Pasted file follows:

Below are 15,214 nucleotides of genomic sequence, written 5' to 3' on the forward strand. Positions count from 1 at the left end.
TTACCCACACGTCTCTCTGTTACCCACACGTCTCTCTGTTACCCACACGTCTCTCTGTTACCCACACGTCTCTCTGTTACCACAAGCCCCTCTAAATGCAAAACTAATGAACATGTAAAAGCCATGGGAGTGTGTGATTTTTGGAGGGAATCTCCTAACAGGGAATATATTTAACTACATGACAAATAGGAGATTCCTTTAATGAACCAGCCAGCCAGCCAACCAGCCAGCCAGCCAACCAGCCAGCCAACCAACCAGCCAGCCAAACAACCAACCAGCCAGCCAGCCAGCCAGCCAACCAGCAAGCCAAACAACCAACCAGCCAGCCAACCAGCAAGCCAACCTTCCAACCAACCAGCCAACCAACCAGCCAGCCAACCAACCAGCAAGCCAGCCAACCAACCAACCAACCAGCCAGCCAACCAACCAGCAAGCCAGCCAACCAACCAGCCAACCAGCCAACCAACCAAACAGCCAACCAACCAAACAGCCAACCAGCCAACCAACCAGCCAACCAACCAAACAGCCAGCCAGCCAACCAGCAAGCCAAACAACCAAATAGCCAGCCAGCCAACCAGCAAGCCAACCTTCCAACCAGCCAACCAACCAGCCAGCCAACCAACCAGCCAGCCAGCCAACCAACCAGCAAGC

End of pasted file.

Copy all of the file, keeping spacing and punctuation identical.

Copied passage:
Below are 15,214 nucleotides of genomic sequence, written 5' to 3' on the forward strand. Positions count from 1 at the left end.
TTACCCACACGTCTCTCTGTTACCCACACGTCTCTCTGTTACCCACACGTCTCTCTGTTACCCACACGTCTCTCTGTTACCACAAGCCCCTCTAAATGCAAAACTAATGAACATGTAAAAGCCATGGGAGTGTGTGATTTTTGGAGGGAATCTCCTAACAGGGAATATATTTAACTACATGACAAATAGGAGATTCCTTTAATGAACCAGCCAGCCAGCCAACCAGCCAGCCAGCCAACCAGCCAGCCAACCAACCAGCCAGCCAAACAACCAACCAGCCAGCCAGCCAGCCAGCCAACCAGCAAGCCAAACAACCAACCAGCCAGCCAACCAGCAAGCCAACCTTCCAACCAACCAGCCAACCAACCAGCCAGCCAACCAACCAGCAAGCCAGCCAACCAACCAACCAACCAGCCAGCCAACCAACCAGCAAGCCAGCCAACCAACCAGCCAACCAGCCAACCAACCAAACAGCCAACCAACCAAACAGCCAACCAGCCAACCAACCAGCCAACCAACCAAACAGCCAGCCAGCCAACCAGCAAGCCAAACAACCAAATAGCCAGCCAGCCAACCAGCAAGCCAACCTTCCAACCAGCCAACCAACCAGCCAGCCAACCAACCAGCCAGCCAGCCAACCAACCAGCAAGC